Patrick knows a thing or two about why videos go viral—in 2009 he taught a class on the subject at Northwestern. He gave his students an assignment to create their own videos and try to get them to spread. Several findings came out of the project. “The first 24 hours and first week are huge in determining how far [the video] is going to disseminate,” says Patrick. “When you post a video, you want to get as many people looking at it in those first 24 hours as possible so it shows up in the Most Viewed spot on YouTube. Then it’ll get viewed more from there.”

Patrick’s students also found that user interaction with a video can help it spread. One technique they experimented with is called “astroturfing”—making it appear as if there is grassroots interest. They made videos that were shocking or politically themed and then created multiple avatars and posted comments on their behalf. “They’d make five different personas and have them fight each other,” says Patrick. “It was amazing how quickly they would suck all these other people into it. All of a sudden it starts to get a little sticky and take on viral qualities.”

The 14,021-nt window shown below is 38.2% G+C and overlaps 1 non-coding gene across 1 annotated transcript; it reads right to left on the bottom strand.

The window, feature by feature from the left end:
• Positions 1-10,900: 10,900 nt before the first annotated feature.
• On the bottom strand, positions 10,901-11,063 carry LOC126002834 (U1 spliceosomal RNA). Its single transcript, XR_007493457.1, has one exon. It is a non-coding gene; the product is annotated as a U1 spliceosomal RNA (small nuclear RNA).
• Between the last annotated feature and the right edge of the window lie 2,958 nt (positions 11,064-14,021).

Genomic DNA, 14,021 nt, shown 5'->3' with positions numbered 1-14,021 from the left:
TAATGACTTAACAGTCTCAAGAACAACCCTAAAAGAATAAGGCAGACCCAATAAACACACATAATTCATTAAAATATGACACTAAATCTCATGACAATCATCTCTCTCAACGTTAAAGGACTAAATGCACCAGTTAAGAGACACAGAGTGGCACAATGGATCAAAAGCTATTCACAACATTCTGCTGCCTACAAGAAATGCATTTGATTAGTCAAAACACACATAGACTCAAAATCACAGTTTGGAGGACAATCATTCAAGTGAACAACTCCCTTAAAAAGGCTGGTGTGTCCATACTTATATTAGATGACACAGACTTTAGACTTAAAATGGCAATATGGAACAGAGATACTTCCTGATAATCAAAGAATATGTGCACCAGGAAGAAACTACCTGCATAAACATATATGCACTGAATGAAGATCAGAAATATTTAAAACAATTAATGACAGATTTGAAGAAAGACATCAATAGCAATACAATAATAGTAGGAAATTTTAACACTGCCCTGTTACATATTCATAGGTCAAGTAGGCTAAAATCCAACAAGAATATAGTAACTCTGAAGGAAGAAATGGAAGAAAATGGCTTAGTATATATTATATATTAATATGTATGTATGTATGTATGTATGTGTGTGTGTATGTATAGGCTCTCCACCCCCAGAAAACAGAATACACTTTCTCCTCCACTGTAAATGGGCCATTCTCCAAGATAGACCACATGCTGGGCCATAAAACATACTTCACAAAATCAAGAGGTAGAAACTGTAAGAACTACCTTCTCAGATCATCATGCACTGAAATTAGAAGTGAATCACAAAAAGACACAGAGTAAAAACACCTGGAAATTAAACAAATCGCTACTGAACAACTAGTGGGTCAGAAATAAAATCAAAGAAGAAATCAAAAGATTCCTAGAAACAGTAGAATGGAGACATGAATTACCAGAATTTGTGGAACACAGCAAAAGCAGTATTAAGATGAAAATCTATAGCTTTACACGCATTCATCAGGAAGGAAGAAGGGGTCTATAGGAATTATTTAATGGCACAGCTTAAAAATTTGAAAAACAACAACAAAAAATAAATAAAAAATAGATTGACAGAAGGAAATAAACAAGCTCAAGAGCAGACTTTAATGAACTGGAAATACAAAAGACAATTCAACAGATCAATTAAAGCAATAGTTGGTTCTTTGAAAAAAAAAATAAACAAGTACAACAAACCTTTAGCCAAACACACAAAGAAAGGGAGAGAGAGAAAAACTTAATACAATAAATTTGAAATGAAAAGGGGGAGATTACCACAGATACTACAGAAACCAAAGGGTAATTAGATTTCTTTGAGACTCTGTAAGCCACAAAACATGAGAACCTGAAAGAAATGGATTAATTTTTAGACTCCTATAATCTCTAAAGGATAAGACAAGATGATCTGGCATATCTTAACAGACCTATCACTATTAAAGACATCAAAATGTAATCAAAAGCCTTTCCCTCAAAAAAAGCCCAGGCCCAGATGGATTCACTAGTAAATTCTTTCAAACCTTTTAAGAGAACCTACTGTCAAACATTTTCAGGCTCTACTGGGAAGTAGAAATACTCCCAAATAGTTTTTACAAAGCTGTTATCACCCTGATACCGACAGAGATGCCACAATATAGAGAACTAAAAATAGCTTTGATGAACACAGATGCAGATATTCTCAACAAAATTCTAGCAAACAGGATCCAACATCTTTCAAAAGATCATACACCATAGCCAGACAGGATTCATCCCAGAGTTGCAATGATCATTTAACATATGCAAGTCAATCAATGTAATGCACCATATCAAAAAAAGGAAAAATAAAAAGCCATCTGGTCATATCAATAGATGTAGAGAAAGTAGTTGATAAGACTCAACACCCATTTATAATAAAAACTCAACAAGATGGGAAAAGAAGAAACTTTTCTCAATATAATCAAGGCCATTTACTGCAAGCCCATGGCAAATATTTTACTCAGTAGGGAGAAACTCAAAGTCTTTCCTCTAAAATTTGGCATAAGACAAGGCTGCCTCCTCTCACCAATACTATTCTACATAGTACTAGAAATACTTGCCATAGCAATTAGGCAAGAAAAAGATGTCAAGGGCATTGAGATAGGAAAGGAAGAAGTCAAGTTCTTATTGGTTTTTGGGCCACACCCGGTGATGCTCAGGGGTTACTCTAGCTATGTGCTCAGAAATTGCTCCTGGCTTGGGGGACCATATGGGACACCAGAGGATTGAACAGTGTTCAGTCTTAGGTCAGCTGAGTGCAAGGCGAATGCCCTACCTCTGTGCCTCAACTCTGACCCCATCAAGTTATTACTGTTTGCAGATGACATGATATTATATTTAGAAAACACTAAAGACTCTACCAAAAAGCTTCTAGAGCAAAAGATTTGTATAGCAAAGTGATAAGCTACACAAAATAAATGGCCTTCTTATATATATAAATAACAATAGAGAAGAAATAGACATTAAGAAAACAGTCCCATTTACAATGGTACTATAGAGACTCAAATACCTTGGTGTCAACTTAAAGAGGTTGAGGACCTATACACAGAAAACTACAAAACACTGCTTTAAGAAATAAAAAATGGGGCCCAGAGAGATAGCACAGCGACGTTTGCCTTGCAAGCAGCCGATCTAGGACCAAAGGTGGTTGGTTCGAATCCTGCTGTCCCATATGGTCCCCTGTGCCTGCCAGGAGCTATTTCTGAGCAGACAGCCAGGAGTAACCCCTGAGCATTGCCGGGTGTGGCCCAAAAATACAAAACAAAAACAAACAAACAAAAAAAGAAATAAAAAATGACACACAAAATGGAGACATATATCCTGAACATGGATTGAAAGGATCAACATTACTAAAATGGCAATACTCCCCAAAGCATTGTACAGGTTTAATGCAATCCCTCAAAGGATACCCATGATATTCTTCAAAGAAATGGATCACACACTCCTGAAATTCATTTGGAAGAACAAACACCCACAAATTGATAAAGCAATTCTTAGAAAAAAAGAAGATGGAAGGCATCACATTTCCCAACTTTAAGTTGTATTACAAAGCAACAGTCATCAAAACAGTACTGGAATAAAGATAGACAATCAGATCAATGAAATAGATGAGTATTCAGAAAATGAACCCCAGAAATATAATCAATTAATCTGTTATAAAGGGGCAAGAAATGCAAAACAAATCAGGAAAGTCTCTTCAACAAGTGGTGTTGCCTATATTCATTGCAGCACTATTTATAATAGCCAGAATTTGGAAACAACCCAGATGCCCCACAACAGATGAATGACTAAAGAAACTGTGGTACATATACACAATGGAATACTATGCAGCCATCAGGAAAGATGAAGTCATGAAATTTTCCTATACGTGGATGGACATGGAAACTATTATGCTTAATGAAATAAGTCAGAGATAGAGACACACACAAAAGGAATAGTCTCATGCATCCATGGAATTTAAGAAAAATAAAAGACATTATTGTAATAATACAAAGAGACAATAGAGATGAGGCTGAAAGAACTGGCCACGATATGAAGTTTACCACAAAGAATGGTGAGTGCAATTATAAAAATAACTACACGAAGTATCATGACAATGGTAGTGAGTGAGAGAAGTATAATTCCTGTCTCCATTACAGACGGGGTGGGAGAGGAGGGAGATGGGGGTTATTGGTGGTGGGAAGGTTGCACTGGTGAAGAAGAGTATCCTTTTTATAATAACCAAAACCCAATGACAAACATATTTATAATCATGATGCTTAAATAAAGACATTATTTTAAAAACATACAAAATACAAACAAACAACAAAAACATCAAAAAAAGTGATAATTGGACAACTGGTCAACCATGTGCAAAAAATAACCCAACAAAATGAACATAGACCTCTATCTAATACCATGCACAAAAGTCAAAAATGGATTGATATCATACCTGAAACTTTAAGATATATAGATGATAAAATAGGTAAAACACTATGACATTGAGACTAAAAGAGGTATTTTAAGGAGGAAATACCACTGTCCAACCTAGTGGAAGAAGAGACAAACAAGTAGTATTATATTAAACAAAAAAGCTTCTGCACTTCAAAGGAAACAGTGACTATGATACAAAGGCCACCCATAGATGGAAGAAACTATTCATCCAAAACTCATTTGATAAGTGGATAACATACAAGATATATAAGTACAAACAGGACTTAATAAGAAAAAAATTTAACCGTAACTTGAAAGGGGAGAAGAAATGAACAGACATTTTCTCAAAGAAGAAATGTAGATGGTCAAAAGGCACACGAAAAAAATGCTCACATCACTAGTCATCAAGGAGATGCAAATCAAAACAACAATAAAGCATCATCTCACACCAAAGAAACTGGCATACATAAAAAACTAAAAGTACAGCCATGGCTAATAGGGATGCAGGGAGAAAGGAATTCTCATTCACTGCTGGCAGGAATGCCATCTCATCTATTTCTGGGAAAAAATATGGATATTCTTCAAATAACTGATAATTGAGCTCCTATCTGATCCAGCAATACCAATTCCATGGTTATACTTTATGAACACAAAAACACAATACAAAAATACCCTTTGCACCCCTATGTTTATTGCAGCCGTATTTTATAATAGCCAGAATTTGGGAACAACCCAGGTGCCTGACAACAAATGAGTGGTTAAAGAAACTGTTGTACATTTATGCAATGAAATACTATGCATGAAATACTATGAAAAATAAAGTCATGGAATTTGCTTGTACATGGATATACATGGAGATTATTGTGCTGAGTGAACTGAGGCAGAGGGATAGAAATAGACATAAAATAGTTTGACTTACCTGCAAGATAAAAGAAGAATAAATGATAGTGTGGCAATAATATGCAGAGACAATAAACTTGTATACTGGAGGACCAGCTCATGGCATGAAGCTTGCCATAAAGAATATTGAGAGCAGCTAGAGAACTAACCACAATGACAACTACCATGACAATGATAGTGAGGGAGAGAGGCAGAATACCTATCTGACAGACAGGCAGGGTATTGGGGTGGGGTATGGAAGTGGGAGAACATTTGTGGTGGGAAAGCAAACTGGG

Carroll didn’t astroturf “United Breaks Guitars”—it took on those qualities organically. “People weren’t just watching the video and forgetting about it,” he says. “What made my video different was that people would use it as a basis for a two-hour conversation. It was a jumping-off point for people to share their own stories about bad customer service and things like that. There was a passion behind the number of hits.”

“It became a news moment as much as an entertaining video,” says McLernon.